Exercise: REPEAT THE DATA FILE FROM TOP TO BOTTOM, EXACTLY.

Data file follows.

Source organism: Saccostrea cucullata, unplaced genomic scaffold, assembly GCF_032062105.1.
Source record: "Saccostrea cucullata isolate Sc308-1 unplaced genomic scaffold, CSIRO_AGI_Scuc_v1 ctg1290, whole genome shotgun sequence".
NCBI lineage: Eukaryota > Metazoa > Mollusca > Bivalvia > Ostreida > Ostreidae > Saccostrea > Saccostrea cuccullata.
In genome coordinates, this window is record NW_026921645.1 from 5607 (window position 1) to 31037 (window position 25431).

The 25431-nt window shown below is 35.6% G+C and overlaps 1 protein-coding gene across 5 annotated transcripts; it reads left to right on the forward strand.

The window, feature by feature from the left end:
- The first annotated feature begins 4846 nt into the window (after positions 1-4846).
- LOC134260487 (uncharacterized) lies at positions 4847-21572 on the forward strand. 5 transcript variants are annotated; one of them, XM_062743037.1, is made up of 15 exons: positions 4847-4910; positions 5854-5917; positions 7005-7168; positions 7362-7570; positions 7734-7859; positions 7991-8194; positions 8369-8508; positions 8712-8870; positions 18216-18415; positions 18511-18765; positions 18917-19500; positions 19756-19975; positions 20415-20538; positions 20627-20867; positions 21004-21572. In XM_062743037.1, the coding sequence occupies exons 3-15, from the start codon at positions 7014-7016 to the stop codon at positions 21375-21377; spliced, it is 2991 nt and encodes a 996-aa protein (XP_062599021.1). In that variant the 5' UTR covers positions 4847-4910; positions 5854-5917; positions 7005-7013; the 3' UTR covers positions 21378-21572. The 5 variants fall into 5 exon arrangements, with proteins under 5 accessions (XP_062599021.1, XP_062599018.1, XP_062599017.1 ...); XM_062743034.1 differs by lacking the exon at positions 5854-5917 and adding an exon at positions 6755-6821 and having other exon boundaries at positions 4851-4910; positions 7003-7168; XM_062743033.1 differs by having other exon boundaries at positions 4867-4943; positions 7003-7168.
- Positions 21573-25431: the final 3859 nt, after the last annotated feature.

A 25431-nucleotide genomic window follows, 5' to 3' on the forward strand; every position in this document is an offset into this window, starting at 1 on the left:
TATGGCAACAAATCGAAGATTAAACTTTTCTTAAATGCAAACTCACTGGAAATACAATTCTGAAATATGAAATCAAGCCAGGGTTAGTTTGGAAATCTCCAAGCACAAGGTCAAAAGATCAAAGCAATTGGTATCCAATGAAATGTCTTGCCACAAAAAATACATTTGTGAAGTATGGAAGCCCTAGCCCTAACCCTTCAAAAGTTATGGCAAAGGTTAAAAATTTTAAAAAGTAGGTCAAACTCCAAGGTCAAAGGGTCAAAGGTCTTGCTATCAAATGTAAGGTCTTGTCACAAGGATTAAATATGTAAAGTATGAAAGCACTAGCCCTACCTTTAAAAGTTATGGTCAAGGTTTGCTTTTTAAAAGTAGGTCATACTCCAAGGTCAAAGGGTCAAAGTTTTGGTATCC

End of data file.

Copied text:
Source organism: Saccostrea cucullata, unplaced genomic scaffold, assembly GCF_032062105.1.
Source record: "Saccostrea cucullata isolate Sc308-1 unplaced genomic scaffold, CSIRO_AGI_Scuc_v1 ctg1290, whole genome shotgun sequence".
NCBI lineage: Eukaryota > Metazoa > Mollusca > Bivalvia > Ostreida > Ostreidae > Saccostrea > Saccostrea cuccullata.
In genome coordinates, this window is record NW_026921645.1 from 5607 (window position 1) to 31037 (window position 25431).

The 25431-nt window shown below is 35.6% G+C and overlaps 1 protein-coding gene across 5 annotated transcripts; it reads left to right on the forward strand.

The window, feature by feature from the left end:
- The first annotated feature begins 4846 nt into the window (after positions 1-4846).
- LOC134260487 (uncharacterized) lies at positions 4847-21572 on the forward strand. 5 transcript variants are annotated; one of them, XM_062743037.1, is made up of 15 exons: positions 4847-4910; positions 5854-5917; positions 7005-7168; positions 7362-7570; positions 7734-7859; positions 7991-8194; positions 8369-8508; positions 8712-8870; positions 18216-18415; positions 18511-18765; positions 18917-19500; positions 19756-19975; positions 20415-20538; positions 20627-20867; positions 21004-21572. In XM_062743037.1, the coding sequence occupies exons 3-15, from the start codon at positions 7014-7016 to the stop codon at positions 21375-21377; spliced, it is 2991 nt and encodes a 996-aa protein (XP_062599021.1). In that variant the 5' UTR covers positions 4847-4910; positions 5854-5917; positions 7005-7013; the 3' UTR covers positions 21378-21572. The 5 variants fall into 5 exon arrangements, with proteins under 5 accessions (XP_062599021.1, XP_062599018.1, XP_062599017.1 ...); XM_062743034.1 differs by lacking the exon at positions 5854-5917 and adding an exon at positions 6755-6821 and having other exon boundaries at positions 4851-4910; positions 7003-7168; XM_062743033.1 differs by having other exon boundaries at positions 4867-4943; positions 7003-7168.
- Positions 21573-25431: the final 3859 nt, after the last annotated feature.

A 25431-nucleotide genomic window follows, 5' to 3' on the forward strand; every position in this document is an offset into this window, starting at 1 on the left:
TATGGCAACAAATCGAAGATTAAACTTTTCTTAAATGCAAACTCACTGGAAATACAATTCTGAAATATGAAATCAAGCCAGGGTTAGTTTGGAAATCTCCAAGCACAAGGTCAAAAGATCAAAGCAATTGGTATCCAATGAAATGTCTTGCCACAAAAAATACATTTGTGAAGTATGGAAGCCCTAGCCCTAACCCTTCAAAAGTTATGGCAAAGGTTAAAAATTTTAAAAAGTAGGTCAAACTCCAAGGTCAAAGGGTCAAAGGTCTTGCTATCAAATGTAAGGTCTTGTCACAAGGATTAAATATGTAAAGTATGAAAGCACTAGCCCTACCTTTAAAAGTTATGGTCAAGGTTTGCTTTTTAAAAGTAGGTCATACTCCAAGGTCAAAGGGTCAAAGTTTTGGTATCC